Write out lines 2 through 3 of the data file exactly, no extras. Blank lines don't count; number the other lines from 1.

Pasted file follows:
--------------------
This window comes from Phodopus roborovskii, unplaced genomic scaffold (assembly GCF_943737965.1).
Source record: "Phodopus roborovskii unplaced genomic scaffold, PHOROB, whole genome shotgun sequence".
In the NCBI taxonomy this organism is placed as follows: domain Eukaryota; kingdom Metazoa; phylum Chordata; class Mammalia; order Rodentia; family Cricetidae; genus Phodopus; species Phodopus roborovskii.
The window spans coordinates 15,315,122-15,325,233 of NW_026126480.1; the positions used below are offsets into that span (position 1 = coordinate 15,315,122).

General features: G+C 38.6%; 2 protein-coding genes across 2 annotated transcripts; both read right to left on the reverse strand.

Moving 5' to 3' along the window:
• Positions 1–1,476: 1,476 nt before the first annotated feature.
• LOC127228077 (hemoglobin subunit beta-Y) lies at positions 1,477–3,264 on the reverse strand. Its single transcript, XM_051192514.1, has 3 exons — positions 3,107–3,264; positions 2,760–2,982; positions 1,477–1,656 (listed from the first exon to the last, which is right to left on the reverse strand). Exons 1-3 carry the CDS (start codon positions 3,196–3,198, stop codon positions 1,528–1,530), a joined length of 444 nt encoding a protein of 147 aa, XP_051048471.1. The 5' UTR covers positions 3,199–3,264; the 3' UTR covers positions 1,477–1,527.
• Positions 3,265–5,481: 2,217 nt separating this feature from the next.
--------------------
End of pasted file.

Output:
Source record: "Phodopus roborovskii unplaced genomic scaffold, PHOROB, whole genome shotgun sequence".
In the NCBI taxonomy this organism is placed as follows: domain Eukaryota; kingdom Metazoa; phylum Chordata; class Mammalia; order Rodentia; family Cricetidae; genus Phodopus; species Phodopus roborovskii.